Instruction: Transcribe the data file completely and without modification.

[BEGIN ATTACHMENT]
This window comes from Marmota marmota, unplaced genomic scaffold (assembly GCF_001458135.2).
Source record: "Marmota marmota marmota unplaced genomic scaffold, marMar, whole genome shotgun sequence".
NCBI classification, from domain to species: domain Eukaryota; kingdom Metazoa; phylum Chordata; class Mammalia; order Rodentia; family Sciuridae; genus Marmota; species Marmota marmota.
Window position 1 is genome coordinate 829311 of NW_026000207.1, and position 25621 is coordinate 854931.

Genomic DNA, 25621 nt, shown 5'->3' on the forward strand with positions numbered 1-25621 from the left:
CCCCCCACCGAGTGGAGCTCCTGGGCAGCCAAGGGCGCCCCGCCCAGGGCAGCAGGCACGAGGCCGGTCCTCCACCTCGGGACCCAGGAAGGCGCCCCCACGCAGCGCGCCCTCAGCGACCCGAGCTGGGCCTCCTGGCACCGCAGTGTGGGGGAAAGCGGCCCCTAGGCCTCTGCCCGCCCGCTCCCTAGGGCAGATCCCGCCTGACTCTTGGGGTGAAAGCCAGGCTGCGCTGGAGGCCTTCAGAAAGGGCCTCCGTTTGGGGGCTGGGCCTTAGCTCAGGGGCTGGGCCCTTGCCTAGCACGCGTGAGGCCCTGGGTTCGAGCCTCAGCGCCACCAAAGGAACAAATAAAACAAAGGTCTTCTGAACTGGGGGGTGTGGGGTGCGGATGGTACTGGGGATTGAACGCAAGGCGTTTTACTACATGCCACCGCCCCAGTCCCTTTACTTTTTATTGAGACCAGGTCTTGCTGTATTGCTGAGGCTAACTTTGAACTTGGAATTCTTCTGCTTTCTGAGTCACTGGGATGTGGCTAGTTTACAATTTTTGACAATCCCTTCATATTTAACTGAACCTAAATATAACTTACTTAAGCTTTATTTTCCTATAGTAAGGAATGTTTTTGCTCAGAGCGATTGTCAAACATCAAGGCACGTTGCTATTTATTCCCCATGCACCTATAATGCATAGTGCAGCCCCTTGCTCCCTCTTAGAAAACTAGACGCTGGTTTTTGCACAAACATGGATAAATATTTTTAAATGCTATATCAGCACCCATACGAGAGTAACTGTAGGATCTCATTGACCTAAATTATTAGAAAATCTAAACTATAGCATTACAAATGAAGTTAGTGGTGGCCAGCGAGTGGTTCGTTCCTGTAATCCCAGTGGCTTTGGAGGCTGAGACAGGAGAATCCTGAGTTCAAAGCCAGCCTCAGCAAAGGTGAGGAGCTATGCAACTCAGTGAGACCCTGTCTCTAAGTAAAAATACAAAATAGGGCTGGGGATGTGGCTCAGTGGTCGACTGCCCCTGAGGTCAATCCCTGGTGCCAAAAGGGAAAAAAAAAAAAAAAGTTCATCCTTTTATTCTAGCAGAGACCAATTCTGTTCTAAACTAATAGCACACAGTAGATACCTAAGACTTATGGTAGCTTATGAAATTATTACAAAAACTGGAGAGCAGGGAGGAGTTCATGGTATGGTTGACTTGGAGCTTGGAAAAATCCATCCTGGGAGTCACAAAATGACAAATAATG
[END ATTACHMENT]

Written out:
This window comes from Marmota marmota, unplaced genomic scaffold (assembly GCF_001458135.2).
Source record: "Marmota marmota marmota unplaced genomic scaffold, marMar, whole genome shotgun sequence".
NCBI classification, from domain to species: domain Eukaryota; kingdom Metazoa; phylum Chordata; class Mammalia; order Rodentia; family Sciuridae; genus Marmota; species Marmota marmota.
Window position 1 is genome coordinate 829311 of NW_026000207.1, and position 25621 is coordinate 854931.

Genomic DNA, 25621 nt, shown 5'->3' on the forward strand with positions numbered 1-25621 from the left:
CCCCCCACCGAGTGGAGCTCCTGGGCAGCCAAGGGCGCCCCGCCCAGGGCAGCAGGCACGAGGCCGGTCCTCCACCTCGGGACCCAGGAAGGCGCCCCCACGCAGCGCGCCCTCAGCGACCCGAGCTGGGCCTCCTGGCACCGCAGTGTGGGGGAAAGCGGCCCCTAGGCCTCTGCCCGCCCGCTCCCTAGGGCAGATCCCGCCTGACTCTTGGGGTGAAAGCCAGGCTGCGCTGGAGGCCTTCAGAAAGGGCCTCCGTTTGGGGGCTGGGCCTTAGCTCAGGGGCTGGGCCCTTGCCTAGCACGCGTGAGGCCCTGGGTTCGAGCCTCAGCGCCACCAAAGGAACAAATAAAACAAAGGTCTTCTGAACTGGGGGGTGTGGGGTGCGGATGGTACTGGGGATTGAACGCAAGGCGTTTTACTACATGCCACCGCCCCAGTCCCTTTACTTTTTATTGAGACCAGGTCTTGCTGTATTGCTGAGGCTAACTTTGAACTTGGAATTCTTCTGCTTTCTGAGTCACTGGGATGTGGCTAGTTTACAATTTTTGACAATCCCTTCATATTTAACTGAACCTAAATATAACTTACTTAAGCTTTATTTTCCTATAGTAAGGAATGTTTTTGCTCAGAGCGATTGTCAAACATCAAGGCACGTTGCTATTTATTCCCCATGCACCTATAATGCATAGTGCAGCCCCTTGCTCCCTCTTAGAAAACTAGACGCTGGTTTTTGCACAAACATGGATAAATATTTTTAAATGCTATATCAGCACCCATACGAGAGTAACTGTAGGATCTCATTGACCTAAATTATTAGAAAATCTAAACTATAGCATTACAAATGAAGTTAGTGGTGGCCAGCGAGTGGTTCGTTCCTGTAATCCCAGTGGCTTTGGAGGCTGAGACAGGAGAATCCTGAGTTCAAAGCCAGCCTCAGCAAAGGTGAGGAGCTATGCAACTCAGTGAGACCCTGTCTCTAAGTAAAAATACAAAATAGGGCTGGGGATGTGGCTCAGTGGTCGACTGCCCCTGAGGTCAATCCCTGGTGCCAAAAGGGAAAAAAAAAAAAAAAGTTCATCCTTTTATTCTAGCAGAGACCAATTCTGTTCTAAACTAATAGCACACAGTAGATACCTAAGACTTATGGTAGCTTATGAAATTATTACAAAAACTGGAGAGCAGGGAGGAGTTCATGGTATGGTTGACTTGGAGCTTGGAAAAATCCATCCTGGGAGTCACAAAATGACAAATAATG